Blind Boone in Warrensburg

Melissa Fuell, graduate of the Howard School, writes Boone biographies

Melissa Fuell-Cuther, an African American woman, wrote the first biography of a black musician in the United States and that musician was Blind Boone.

Melissa Fuell was born in Warrensburg, Missouri, on May 15, 1886, and attended and graduated from the Howard School and was active in music. She went on to study at the Lincoln Institute in Jefferson City, where she trained to be a teacher.

After graduation she spent a brief time in Colorado and then returned to Missouri where she accepted a teaching job in the Joplin schools where she taught first grade from 1905 to 1912. She returned to her interest in music when she accepted a position serving as John Lange's assistant and also as Mezzo-Soprano for the Blind Boone Concert company in 1912/1913.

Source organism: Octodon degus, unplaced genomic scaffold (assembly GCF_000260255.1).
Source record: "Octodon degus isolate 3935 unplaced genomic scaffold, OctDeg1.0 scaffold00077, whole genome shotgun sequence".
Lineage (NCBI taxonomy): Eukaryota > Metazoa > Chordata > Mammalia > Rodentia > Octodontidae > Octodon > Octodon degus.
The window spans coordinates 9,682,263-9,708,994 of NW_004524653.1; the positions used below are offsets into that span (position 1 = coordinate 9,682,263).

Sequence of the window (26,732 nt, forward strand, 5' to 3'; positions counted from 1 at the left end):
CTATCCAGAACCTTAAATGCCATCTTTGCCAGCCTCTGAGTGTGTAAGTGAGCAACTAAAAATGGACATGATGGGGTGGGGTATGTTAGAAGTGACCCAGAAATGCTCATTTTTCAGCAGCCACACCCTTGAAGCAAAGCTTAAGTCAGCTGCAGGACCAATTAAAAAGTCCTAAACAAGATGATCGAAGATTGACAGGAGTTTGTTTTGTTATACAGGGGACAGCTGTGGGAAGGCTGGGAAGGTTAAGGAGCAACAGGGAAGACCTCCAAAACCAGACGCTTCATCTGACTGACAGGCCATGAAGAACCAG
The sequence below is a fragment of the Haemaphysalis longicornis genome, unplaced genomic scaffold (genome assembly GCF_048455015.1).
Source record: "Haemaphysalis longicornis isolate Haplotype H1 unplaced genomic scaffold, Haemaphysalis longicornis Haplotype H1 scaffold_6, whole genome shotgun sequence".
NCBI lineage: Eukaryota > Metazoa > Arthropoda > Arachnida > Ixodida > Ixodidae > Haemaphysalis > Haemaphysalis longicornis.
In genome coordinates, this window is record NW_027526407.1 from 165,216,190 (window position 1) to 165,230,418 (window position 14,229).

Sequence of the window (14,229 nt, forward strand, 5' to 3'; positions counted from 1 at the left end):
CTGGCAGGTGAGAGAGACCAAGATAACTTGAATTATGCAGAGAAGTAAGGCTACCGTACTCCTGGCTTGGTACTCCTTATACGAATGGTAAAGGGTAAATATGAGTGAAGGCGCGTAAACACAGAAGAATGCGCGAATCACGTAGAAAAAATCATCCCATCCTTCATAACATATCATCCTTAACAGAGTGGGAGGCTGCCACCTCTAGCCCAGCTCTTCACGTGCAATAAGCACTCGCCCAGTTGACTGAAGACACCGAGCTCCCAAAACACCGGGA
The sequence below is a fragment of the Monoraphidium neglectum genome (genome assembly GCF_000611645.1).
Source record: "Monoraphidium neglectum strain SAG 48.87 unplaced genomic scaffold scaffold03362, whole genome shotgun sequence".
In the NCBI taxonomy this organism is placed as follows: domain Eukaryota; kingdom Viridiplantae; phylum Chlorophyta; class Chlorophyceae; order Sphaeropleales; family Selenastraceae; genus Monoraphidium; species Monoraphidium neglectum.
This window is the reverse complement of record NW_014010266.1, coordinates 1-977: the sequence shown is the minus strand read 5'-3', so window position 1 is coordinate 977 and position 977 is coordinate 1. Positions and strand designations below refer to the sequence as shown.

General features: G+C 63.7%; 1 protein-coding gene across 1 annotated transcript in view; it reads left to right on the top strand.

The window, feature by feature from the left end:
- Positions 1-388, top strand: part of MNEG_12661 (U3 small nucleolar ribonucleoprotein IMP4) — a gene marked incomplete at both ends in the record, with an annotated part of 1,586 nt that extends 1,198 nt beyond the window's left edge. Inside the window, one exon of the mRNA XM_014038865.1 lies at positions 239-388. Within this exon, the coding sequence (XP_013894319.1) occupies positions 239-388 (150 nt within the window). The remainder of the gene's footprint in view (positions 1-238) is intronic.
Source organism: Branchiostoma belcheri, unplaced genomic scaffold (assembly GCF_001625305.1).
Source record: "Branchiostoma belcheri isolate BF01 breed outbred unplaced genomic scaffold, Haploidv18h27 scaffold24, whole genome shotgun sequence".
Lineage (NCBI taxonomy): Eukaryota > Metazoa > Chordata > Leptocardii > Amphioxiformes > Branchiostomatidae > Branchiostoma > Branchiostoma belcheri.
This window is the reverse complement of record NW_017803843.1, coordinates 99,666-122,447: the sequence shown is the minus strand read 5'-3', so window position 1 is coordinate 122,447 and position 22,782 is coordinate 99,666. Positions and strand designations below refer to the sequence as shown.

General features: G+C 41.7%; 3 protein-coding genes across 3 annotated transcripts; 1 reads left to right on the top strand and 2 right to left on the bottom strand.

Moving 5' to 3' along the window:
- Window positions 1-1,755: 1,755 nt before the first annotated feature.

John Lange commissioned Fuell to write a biography of Boone in 1915 and it was published under the title: Blind Boone: His Life and Times. Fuell married Charles William Cuther from Carthage in 1916 and the couple remained in Joplin for most of their married lives. In 1918 she published another version of her 1915 work on Boone titled: Blind Boone: His Early Life and His Achievements.

Charles Cuther worked at the Connor Hotel in Joplin for over fifty years and Melissa Fuell Cuther was an active participant in the civic life of Joplin. She supported the creation of the George Washington Carver National Monument in Diamond, Missouri and the George Washington Carver Memorial Nursery School that was established on the propery. She formed the first African American girl scout troop in Missouri in 1946 and advocated that Joplin city leaders create Ewert park for its African American residents.

Melissa Fuell-Cuther died in 1968 and the community honored her civic service by erecting a monument at the George Washington Carver Memorial Nursery School. The monument's inscription read: "Melissa Cuther: Educator, Founder, Humanitarian."